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John October 13, 2005 04:48

Slip velocity in Mixture model
Hello, I am using the mixture multiphase model to solve gas-liquid flow in a pipe. The volume fraction of the liquid phase is very small (less than 3%).

The two phases move at different velocities, and I want to define both. Therefore I want to enter a slip velocity between the two phases. However when I turn on the slip velocity option, the secondary phase becomes discrete (ie. bubbles, particles, droplets). The secondary phase is a continous liquid phase.

Can anyone help me with this problem?

Regards, John

pUl| October 13, 2005 21:33

Re: Slip velocity in Mixture model
For a liquid volume fraction of 3%, I assume you are trying to say that the gas volume fraction is 97%. Is this really correct? Please check again. Normally, for the bubbly regime in fluent, fluid-fluid flows are defined using a comtinuous (primary) phase which usually has a large volume fraction (say more than 50%) and a dispersed (secondary) phase which is also a fluid (liquid or gas) but has a lower volume fraction (typically 1 - 25%). These are only typical ranges, give or take 10 to 15 % for practical purposes. Secondly, the slip velocity is usually estimated when using either model (eulerian or mixture), not specified. In the case of the mixture model, you have the flexibility to write your own user-defined drag function which will affect the slip to some extent. All this changes of course if you are trying to model stratified flow. Is this the case?

John October 14, 2005 00:44

Re: Slip velocity in Mixture model
Thanks for your reply,

Yes the liquid volume fraction is very small (less than 3%). I am modeling it as a thin film around the walls of the pipe. It closely resembles annular flow regime. Since the liquid fraciton is very small, it is assumed the entrained fraction does not exist.

The model is being used to simulate a natural gas transmission pipeline, where only very small liquid deposits are known to exist.

So ideally I want the liquid to flow as a thin film along the walls, without excessive mixing with the gas. The mixing should only occur at the gas-liquid interface (where a sharp velocity gradient exists).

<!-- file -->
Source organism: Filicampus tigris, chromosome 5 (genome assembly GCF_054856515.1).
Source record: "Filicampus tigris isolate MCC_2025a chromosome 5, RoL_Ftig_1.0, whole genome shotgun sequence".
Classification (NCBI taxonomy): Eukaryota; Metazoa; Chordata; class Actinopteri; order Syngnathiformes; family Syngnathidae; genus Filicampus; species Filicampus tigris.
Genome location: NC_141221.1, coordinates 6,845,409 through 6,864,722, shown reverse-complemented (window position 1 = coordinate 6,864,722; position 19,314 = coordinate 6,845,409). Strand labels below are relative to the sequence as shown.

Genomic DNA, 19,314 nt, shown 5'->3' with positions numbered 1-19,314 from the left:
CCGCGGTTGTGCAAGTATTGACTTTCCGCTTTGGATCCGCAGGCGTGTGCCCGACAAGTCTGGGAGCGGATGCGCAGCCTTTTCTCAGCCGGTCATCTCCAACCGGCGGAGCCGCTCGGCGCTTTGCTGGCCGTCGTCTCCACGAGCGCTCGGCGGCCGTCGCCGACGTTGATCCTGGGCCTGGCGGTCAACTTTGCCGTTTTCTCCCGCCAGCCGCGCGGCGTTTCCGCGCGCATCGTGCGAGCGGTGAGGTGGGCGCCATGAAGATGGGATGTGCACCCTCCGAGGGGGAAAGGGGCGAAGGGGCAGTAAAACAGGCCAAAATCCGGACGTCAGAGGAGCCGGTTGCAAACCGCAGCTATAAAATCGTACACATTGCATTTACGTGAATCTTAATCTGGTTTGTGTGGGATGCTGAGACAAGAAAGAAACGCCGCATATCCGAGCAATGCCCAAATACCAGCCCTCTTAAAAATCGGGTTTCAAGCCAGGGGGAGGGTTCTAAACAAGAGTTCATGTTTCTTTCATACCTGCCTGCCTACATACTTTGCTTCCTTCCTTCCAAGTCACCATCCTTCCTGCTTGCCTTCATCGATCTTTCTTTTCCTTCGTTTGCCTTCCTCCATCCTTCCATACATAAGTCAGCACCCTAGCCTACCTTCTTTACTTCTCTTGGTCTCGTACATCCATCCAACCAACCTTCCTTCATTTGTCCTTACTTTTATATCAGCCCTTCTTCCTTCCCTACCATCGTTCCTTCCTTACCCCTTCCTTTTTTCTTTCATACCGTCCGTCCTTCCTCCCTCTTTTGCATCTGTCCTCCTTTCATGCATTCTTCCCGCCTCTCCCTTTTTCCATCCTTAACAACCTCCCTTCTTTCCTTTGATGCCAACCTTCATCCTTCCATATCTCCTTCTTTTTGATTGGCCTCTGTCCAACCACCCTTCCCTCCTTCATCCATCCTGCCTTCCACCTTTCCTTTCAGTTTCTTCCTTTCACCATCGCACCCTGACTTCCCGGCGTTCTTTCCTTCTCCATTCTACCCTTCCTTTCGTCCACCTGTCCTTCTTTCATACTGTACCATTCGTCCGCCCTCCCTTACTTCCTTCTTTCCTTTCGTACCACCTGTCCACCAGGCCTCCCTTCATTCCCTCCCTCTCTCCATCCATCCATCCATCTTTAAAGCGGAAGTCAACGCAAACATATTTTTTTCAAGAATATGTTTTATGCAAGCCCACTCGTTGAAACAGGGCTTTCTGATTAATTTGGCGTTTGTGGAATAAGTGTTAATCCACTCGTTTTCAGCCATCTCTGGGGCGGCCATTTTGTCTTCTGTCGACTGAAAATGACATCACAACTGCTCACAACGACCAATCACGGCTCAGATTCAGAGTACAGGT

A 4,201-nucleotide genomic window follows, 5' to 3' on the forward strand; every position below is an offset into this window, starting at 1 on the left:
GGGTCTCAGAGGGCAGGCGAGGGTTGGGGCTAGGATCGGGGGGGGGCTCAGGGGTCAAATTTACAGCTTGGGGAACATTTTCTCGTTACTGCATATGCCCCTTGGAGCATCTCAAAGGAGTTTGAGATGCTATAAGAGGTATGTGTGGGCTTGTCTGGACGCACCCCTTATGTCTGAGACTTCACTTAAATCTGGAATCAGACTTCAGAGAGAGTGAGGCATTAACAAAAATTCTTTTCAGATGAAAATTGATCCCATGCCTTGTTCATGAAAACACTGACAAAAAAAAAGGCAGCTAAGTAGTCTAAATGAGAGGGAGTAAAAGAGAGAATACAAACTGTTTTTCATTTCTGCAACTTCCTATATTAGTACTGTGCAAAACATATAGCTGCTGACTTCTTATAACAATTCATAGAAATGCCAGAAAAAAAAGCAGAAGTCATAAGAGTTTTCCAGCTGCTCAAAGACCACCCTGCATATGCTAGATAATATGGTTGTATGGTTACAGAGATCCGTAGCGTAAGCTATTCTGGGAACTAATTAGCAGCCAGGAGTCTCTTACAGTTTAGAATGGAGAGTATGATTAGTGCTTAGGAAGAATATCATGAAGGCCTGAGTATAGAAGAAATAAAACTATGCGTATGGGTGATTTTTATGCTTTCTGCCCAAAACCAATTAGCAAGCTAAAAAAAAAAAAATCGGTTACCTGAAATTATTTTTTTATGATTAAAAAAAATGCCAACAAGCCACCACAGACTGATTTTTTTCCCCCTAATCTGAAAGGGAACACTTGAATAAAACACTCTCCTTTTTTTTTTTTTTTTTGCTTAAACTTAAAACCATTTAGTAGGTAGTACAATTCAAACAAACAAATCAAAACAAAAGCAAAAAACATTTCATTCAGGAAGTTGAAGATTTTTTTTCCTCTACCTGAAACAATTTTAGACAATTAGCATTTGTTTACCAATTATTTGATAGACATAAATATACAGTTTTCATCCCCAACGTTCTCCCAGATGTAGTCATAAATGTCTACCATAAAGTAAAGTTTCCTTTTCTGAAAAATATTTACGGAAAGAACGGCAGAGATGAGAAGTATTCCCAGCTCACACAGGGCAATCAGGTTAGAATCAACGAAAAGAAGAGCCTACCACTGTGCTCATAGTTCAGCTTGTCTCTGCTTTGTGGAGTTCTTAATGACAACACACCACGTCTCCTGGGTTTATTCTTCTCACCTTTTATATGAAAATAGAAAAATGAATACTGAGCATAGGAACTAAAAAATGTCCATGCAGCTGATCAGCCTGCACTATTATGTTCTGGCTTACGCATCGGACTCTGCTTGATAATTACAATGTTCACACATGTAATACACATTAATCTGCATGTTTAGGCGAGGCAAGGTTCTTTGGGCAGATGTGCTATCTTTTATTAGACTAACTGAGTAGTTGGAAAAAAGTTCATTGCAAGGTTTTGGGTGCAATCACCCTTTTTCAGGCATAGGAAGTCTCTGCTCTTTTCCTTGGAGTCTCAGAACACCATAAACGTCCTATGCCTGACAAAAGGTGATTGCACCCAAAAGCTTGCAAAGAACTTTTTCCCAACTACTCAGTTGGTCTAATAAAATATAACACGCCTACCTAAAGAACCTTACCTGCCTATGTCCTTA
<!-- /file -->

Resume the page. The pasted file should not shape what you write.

You are correct with the slip velocity, I can't specify it.

So in my mind the best way to model this flow is to use the mixture model, with or without the slip velocity option. Is this what you would suggest?

Also, would it be wise to use the implicit body force option?

Thankyou for your time,



pUl| October 14, 2005 00:47

Re: Slip velocity in Mixture model
I think VOF is your best bet.

Aside: If you activate implicit body force, Fluent support says convergence improves sometimes. However, I do not think that the mixture model is appropriate for your problem. VOF seems more suitable.

John October 14, 2005 01:36

Re: Slip velocity in Mixture model
Yes you are probably right. However when i use the VOF model, the film seems to disappear after moving a small distance along the pipe. Can this be because I havn't used a high enough liquid inlet velocity? Or could it be something to do with the VOF model limitations (i.e. can't handle differing velocities too well)?

Thanks again,



pUl| October 14, 2005 02:11

Re: Slip velocity in Mixture model
Sorry can't help you there. I've never worked with the VOF model. Wait and see if someone else can help you out. Good Luck!

John October 14, 2005 02:16

Re: Slip velocity in Mixture model
No worries. You've been a great help.

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